It’s been a long time since I’ve posted on this forum. Here’s my story. In December 2007 I took L1 and failed. I didn’t have any finance or accounting background prior to taking the test and wasn’t sure what the difficulty level was. June 2008 I passed L1 with flying colors. June 2009 I failed L2 despite studying my ass off. June 2010 I passed L2 while studying LESS than I did in 2009. I was just much more cognizant of the gaming and trickery aspect of the questions in the L2 exam. I stopped at this point and never attempted L3.
During this entire time of studying for CFA, I had grand dreams of getting that Wall St job and blasted out my resume during the financial meltdown. I landed 40 interviews over those 4 years at many financial institutions and never got an offer. I do have a top 20 undergrad degree. I finally settled for corporate finance at a manufacturing company. Overall I like the work and really value the work/life balance. I’ve pretty much scrapped the idea that I’ll ever get that Wall St job, and that’s fine with me.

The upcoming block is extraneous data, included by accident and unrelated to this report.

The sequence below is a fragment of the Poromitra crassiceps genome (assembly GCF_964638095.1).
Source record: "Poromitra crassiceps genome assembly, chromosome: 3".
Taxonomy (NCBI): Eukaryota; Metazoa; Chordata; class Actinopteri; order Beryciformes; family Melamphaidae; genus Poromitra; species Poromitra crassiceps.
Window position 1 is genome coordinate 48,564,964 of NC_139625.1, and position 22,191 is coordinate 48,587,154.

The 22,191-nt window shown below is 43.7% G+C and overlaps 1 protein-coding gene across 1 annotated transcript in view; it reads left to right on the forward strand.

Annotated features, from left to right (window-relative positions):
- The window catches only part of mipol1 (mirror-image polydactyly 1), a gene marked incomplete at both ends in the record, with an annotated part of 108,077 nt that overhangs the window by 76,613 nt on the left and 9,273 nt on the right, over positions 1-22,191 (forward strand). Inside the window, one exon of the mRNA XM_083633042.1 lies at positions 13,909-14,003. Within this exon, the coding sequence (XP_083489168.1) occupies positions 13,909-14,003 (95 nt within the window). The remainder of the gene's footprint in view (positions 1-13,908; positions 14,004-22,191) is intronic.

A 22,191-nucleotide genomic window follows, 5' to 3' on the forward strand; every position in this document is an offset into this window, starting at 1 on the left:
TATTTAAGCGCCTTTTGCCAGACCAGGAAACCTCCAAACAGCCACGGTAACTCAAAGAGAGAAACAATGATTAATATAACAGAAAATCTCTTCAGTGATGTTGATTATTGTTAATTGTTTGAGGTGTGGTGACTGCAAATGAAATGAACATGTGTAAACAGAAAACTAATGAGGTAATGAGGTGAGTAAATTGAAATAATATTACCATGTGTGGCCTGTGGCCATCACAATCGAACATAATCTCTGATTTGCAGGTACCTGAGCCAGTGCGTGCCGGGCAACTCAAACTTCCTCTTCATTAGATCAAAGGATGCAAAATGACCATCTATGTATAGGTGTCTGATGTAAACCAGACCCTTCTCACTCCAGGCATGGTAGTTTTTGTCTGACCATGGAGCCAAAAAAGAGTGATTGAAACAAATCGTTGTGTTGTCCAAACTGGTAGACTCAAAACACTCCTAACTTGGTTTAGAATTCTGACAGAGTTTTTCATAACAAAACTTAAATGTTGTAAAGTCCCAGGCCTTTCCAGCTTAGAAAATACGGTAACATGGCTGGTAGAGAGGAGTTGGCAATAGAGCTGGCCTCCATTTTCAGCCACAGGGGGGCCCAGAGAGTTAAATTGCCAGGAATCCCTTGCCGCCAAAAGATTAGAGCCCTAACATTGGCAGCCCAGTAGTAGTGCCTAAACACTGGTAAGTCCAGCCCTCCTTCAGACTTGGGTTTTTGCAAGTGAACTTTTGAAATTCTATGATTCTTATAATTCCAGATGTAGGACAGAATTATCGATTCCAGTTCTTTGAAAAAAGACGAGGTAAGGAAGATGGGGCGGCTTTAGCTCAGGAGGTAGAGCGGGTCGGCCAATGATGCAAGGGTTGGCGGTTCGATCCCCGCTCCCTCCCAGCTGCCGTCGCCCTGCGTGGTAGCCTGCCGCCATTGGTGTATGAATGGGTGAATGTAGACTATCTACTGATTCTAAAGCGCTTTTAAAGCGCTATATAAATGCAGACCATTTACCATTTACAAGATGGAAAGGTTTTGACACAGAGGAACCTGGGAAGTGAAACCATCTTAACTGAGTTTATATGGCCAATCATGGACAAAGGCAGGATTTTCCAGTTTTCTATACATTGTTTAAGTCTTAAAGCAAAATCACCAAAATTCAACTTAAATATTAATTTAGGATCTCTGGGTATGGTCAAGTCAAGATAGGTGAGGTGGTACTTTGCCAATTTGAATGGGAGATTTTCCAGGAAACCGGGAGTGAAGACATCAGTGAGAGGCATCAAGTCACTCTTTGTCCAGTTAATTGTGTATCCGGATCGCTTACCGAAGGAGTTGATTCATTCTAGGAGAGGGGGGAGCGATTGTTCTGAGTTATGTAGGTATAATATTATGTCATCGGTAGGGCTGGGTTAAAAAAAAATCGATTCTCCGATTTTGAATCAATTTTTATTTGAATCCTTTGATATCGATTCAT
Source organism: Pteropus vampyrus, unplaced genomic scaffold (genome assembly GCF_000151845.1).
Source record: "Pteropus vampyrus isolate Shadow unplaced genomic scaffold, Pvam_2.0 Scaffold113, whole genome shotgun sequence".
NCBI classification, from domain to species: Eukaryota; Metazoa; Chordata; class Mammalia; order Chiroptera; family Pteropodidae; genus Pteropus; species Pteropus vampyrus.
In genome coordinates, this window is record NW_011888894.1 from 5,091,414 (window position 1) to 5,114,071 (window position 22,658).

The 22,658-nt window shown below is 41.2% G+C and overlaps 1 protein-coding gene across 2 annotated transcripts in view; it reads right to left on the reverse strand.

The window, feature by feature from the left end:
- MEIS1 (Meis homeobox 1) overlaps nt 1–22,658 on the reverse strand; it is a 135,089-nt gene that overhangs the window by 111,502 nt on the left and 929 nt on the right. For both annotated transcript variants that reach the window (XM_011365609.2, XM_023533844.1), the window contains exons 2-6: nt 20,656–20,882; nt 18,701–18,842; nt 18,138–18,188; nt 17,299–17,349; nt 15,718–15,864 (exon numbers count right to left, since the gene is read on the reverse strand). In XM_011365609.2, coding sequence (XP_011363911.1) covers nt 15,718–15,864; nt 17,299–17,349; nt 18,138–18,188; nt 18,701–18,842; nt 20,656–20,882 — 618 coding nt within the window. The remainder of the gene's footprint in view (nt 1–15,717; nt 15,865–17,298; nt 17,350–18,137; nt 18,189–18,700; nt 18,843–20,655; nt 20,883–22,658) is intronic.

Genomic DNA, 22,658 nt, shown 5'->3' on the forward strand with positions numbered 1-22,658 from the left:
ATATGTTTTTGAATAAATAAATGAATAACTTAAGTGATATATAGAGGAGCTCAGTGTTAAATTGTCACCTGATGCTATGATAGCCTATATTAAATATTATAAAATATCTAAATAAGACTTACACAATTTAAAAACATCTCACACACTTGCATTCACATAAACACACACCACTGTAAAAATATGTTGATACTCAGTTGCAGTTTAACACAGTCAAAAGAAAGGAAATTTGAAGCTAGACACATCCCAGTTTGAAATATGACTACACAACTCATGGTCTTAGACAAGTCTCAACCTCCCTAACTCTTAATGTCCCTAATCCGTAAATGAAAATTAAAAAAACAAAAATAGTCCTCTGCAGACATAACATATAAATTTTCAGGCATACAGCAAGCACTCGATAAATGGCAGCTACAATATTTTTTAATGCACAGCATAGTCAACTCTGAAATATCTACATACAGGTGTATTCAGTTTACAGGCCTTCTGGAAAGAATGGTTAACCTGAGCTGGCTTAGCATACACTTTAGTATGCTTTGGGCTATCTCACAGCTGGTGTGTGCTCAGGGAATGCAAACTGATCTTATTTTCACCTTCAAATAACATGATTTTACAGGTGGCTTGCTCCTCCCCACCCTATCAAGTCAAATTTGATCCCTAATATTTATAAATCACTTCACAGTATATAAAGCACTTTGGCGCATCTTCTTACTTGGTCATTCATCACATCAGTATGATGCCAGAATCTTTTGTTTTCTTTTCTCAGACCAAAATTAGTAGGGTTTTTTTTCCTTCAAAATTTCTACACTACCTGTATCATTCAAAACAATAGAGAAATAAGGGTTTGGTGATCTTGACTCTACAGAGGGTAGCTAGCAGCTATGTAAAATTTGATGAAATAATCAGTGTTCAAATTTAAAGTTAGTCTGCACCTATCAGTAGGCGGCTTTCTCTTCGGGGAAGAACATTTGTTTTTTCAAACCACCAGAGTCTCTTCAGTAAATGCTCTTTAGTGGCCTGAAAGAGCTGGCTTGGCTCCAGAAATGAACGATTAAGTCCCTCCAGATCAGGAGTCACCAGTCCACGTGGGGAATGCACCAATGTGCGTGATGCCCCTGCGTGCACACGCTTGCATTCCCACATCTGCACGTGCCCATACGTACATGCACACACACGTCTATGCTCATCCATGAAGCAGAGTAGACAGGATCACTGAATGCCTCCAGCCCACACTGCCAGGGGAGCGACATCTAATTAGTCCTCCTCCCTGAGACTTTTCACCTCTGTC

Although I’m close, I want to get to that magical six figure salary at another corporate finance role. I’m wondering if maybe I should finish up the CFA program. I feel that most companies outside of Wall St wouldn’t care for it. I recently had a phone interview with a company that kept harping on the fact that I passed 2 levels and they thought I’d want to leave for an analyst role using the charter. It seems like a double-edged sword - companies may like that I have some sort of advanced certification and others may hold it against me. I don’t really want to do an MBA because of the cost. CFA L3 will require a shitload of work since I haven’t touched this stuff in 3 years. It may just not be worth it.
My advice - if your boss ain’t a Charterholder, or if your company doesn’t have a lot of Charterholders, don’t do it. They will never respect it, and they will never pay you for it. Certainly won’t pay your CFAI dues.
If you want to impress your bosses, a CMA would probably be better, because they understand it and know how much work went into it. They’ll pay you for being a CMA before being a CFA.
(That shouldn’t be misconstrued to say that the CMA is “better” or “harder” than the CFA–but in his case it is probably more well known and probably would be valued more.)